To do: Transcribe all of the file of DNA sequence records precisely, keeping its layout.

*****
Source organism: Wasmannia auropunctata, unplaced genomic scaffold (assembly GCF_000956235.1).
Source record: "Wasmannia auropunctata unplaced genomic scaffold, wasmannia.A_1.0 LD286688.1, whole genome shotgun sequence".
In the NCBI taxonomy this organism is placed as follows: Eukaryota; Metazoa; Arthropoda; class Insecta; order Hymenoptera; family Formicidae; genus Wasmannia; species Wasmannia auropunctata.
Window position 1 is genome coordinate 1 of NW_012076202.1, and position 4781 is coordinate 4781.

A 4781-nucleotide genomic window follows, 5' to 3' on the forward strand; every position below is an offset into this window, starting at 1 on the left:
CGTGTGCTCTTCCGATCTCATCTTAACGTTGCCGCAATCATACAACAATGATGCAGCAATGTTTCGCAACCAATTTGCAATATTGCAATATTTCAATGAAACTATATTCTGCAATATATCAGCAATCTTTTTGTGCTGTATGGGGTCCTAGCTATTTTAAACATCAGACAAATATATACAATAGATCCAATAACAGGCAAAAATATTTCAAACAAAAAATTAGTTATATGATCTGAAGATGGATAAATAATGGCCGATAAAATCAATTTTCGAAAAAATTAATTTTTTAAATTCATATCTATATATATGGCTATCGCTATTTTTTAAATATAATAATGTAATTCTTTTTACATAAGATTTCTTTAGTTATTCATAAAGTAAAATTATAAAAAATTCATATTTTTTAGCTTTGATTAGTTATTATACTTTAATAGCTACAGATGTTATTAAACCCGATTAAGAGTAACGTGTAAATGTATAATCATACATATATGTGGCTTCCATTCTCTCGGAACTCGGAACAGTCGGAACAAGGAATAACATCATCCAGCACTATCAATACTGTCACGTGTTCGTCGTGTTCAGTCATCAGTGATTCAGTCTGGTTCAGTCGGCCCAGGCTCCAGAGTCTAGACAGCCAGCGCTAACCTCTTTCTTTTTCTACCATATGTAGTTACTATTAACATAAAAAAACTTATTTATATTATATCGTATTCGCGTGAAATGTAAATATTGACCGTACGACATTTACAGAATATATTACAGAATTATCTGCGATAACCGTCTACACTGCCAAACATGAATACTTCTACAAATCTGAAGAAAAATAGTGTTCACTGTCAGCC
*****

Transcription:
Source organism: Wasmannia auropunctata, unplaced genomic scaffold (assembly GCF_000956235.1).
Source record: "Wasmannia auropunctata unplaced genomic scaffold, wasmannia.A_1.0 LD286688.1, whole genome shotgun sequence".
In the NCBI taxonomy this organism is placed as follows: Eukaryota; Metazoa; Arthropoda; class Insecta; order Hymenoptera; family Formicidae; genus Wasmannia; species Wasmannia auropunctata.
Window position 1 is genome coordinate 1 of NW_012076202.1, and position 4781 is coordinate 4781.

A 4781-nucleotide genomic window follows, 5' to 3' on the forward strand; every position below is an offset into this window, starting at 1 on the left:
CGTGTGCTCTTCCGATCTCATCTTAACGTTGCCGCAATCATACAACAATGATGCAGCAATGTTTCGCAACCAATTTGCAATATTGCAATATTTCAATGAAACTATATTCTGCAATATATCAGCAATCTTTTTGTGCTGTATGGGGTCCTAGCTATTTTAAACATCAGACAAATATATACAATAGATCCAATAACAGGCAAAAATATTTCAAACAAAAAATTAGTTATATGATCTGAAGATGGATAAATAATGGCCGATAAAATCAATTTTCGAAAAAATTAATTTTTTAAATTCATATCTATATATATGGCTATCGCTATTTTTTAAATATAATAATGTAATTCTTTTTACATAAGATTTCTTTAGTTATTCATAAAGTAAAATTATAAAAAATTCATATTTTTTAGCTTTGATTAGTTATTATACTTTAATAGCTACAGATGTTATTAAACCCGATTAAGAGTAACGTGTAAATGTATAATCATACATATATGTGGCTTCCATTCTCTCGGAACTCGGAACAGTCGGAACAAGGAATAACATCATCCAGCACTATCAATACTGTCACGTGTTCGTCGTGTTCAGTCATCAGTGATTCAGTCTGGTTCAGTCGGCCCAGGCTCCAGAGTCTAGACAGCCAGCGCTAACCTCTTTCTTTTTCTACCATATGTAGTTACTATTAACATAAAAAAACTTATTTATATTATATCGTATTCGCGTGAAATGTAAATATTGACCGTACGACATTTACAGAATATATTACAGAATTATCTGCGATAACCGTCTACACTGCCAAACATGAATACTTCTACAAATCTGAAGAAAAATAGTGTTCACTGTCAGCC